It's easy to see why it's one of your favourites. Outstanding character with so much of the text visible. The Picasso eye is indeed something that makes you sit up straight. Did you read the text?

Peter
An unidentified coin is a piece of metal. An identified coin is a piece of history.

Offline Pellinore

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Re: Badr al-Din Lulu from Mosul, 631 AH S&S type 68
« Reply #9 on: May 28, 2015, 11:29:05 AM »
Now I did, sort of, using Spengler & Sayles Vol. II and Richard Plant's An Introduction to Arabic Coins, p. 84. I believe the texts are identical (as far as they are on my coin), do they all carry the year 631 (and are they all from Mosul)?
I'm afraid I mixed up two descriptions. The coin depicted weighs 6,70 gr., diameter 23,09 mm (obverse 12 o'clock).
Paul

Offline Manzikert

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Re: Badr al-Din Lulu from Mosul, 631 AH S&S type 68
« Reply #10 on: May 28, 2015, 10:43:57 PM »
mahe

Sorry for the delay, I missed your post earlier.

Upper coin: Zengid of Mosul, Izz ad-Din Masud II 607-615 H (1211-1218 AD), S&S 65.1, 607 H

The portrait on the obverse is obviously based on a Classical original but it is uncertain whether it is Greek (Seleucid?) or Roman


Lower coin: Zengid of Sinjar, Qutb al-Din Muhammed bin Zengi 594-616 H (1197-1217 AD), S&S 81, known dated 596, 598, 599 and 600 H but date uncertain on yours.

The obverse is based on a coin of Caracalla from Edessa holding a shield and sceptre.

Alan

Offline Manzikert

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Re: Badr al-Din Lulu from Mosul, 631 AH S&S type 68
« Reply #11 on: May 28, 2015, 10:49:08 PM »
Paul

Yes, they are all dated 631 from Mosul, and as they are relatively common S&S suggest that they were struck for several years [edit: Album says perhaps 10 years] with a frozen date.

That weight and diameter fit much better with S&S's figures  :).

Alan
« Last Edit: May 28, 2015, 11:07:10 PM by Manzikert »

Offline Manzikert

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Re: Badr al-Din Lulu from Mosul, 631 AH S&S type 68
« Reply #12 on: May 28, 2015, 11:06:10 PM »
Peter

Unfortunatel I can't read more than a few words of Arabic, but luckily S&S write out and translate all the legends, so I at least know what they say.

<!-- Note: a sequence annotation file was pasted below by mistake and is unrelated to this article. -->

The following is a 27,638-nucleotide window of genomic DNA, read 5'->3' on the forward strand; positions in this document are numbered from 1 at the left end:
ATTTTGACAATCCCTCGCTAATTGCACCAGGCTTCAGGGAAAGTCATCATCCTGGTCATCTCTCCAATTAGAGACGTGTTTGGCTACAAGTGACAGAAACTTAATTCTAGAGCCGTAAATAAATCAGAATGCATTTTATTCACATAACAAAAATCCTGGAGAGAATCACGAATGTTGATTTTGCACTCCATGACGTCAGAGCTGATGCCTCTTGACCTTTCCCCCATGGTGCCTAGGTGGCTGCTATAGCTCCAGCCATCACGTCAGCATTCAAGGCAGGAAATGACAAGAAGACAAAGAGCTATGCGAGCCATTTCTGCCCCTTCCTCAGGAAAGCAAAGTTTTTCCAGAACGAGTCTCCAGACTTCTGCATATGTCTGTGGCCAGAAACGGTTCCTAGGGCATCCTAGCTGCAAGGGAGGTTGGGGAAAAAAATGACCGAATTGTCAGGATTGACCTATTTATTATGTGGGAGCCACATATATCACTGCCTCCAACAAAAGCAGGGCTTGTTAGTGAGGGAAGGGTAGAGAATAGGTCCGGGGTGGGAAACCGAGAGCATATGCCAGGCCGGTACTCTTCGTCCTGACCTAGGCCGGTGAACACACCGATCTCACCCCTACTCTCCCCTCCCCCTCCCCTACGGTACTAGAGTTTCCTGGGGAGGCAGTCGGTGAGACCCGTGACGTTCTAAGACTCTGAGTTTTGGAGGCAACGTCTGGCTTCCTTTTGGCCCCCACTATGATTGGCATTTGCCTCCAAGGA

I got this piece over 25 years ago and haven't seen many better ones since. The fun thing is that if you look closely at the reverse it is actually overstruck on a coin of Nasir al-Din Mahmud (S&S 67) showing a figure seated cross-leged and holding a crescent like this one from Zeno. You can just see his knees and the stars above them and faint traces of the crescent.

Alan

Offline Figleaf

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Re: Badr al-Din Lulu from Mosul, 631 AH S&S type 68
« Reply #13 on: May 28, 2015, 11:56:33 PM »
That took a really long stare, Manzikert, but I think I see one knee, part of the legend and part of the crescent now. What an exceptional quality coin on the left!

Peter
An unidentified coin is a piece of metal. An identified coin is a piece of history.

Offline bububoy

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Re: Badr al-Din Lulu from Mosul, 631 AH S&S type 68
« Reply #14 on: May 29, 2015, 12:43:53 AM »
Peter

Unfortunatel I can't read more than a few words of Arabic, but luckily S&S write out and translate all the legends, so I at least know what they say.

I got this piece over 25 years ago and haven't seen many better ones since. The fun thing is that if you look closely at the reverse it is actually overstruck on a coin of Nasir al-Din Mahmud (S&S 67) showing a figure seated cross-leged and holding a crescent like this one from Zeno. You can just see his knees and the stars above them and faint traces of the crescent.

Alan

dear Alan,
a very impressive piece ! Its seldom you come across the "watermelon eater"(that is how i attribute these types of coins) in such condition.
mahe